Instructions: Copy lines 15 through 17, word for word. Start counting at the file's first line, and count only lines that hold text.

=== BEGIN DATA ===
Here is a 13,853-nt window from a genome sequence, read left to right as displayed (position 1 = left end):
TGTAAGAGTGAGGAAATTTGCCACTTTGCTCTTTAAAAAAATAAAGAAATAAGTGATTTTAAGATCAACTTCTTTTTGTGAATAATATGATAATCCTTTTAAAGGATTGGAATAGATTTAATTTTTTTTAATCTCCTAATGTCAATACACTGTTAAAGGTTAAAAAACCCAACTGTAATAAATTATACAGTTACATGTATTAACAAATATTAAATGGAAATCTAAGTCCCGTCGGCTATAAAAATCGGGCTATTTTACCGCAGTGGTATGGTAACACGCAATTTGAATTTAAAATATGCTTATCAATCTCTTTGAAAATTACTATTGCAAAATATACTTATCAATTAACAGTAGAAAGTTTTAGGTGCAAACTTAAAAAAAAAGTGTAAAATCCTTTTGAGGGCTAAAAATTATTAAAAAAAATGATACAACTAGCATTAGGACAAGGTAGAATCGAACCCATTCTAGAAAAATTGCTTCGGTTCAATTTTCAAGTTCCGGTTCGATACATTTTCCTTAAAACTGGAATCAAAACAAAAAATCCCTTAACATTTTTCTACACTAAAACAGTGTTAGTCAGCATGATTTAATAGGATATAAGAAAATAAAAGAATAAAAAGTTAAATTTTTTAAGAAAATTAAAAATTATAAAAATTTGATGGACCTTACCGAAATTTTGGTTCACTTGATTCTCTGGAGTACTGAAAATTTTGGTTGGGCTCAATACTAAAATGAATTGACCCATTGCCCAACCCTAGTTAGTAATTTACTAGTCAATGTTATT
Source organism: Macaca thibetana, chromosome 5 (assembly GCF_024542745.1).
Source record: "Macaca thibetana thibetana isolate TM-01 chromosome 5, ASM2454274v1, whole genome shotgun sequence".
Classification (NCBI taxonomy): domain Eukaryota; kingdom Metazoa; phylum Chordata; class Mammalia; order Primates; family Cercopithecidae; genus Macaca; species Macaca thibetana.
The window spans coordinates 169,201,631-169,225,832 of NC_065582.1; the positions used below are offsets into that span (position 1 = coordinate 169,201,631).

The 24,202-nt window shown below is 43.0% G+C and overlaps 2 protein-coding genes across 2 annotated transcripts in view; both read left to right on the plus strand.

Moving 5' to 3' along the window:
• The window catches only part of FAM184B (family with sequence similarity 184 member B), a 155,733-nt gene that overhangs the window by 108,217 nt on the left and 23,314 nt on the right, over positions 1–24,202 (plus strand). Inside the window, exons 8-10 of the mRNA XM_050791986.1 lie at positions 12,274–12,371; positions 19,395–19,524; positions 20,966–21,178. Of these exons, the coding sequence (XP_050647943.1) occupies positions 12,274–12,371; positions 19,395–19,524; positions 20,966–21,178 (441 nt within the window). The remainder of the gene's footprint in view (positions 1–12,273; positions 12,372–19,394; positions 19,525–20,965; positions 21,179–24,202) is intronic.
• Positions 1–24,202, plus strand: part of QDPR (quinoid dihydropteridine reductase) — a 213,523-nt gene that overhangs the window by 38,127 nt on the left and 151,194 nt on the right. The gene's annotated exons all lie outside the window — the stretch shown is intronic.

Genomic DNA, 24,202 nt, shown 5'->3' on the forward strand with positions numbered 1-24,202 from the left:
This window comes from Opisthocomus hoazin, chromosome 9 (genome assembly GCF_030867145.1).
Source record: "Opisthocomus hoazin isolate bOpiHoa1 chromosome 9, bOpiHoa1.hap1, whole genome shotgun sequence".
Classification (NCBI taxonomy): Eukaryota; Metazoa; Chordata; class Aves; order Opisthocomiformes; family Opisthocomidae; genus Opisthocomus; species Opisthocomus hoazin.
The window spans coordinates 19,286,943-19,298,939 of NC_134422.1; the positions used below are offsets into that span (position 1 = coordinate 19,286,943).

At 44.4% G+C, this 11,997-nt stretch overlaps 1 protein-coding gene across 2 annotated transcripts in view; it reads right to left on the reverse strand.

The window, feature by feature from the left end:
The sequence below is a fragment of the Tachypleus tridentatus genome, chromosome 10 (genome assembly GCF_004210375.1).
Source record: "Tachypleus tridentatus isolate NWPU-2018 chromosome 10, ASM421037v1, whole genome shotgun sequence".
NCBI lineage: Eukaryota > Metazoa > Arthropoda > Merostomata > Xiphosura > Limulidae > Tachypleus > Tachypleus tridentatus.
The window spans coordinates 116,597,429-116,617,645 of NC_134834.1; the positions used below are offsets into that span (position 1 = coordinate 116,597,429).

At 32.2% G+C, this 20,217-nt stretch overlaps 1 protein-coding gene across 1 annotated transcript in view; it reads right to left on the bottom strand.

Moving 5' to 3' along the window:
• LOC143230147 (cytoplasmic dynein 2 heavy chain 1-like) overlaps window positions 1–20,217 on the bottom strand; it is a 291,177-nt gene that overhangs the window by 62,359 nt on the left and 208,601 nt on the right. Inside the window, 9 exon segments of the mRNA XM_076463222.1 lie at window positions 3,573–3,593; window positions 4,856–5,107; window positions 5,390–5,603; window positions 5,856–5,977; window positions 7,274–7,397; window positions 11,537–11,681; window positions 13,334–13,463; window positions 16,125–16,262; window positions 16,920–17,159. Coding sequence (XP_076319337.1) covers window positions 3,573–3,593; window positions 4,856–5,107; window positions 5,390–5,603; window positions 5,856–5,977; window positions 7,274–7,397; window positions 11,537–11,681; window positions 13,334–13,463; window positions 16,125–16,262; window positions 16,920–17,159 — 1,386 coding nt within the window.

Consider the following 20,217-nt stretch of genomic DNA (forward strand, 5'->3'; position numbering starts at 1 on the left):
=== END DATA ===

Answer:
The window spans coordinates 19,286,943-19,298,939 of NC_134422.1; the positions used below are offsets into that span (position 1 = coordinate 19,286,943).

At 44.4% G+C, this 11,997-nt stretch overlaps 1 protein-coding gene across 2 annotated transcripts in view; it reads right to left on the reverse strand.

The window, feature by feature from the left end: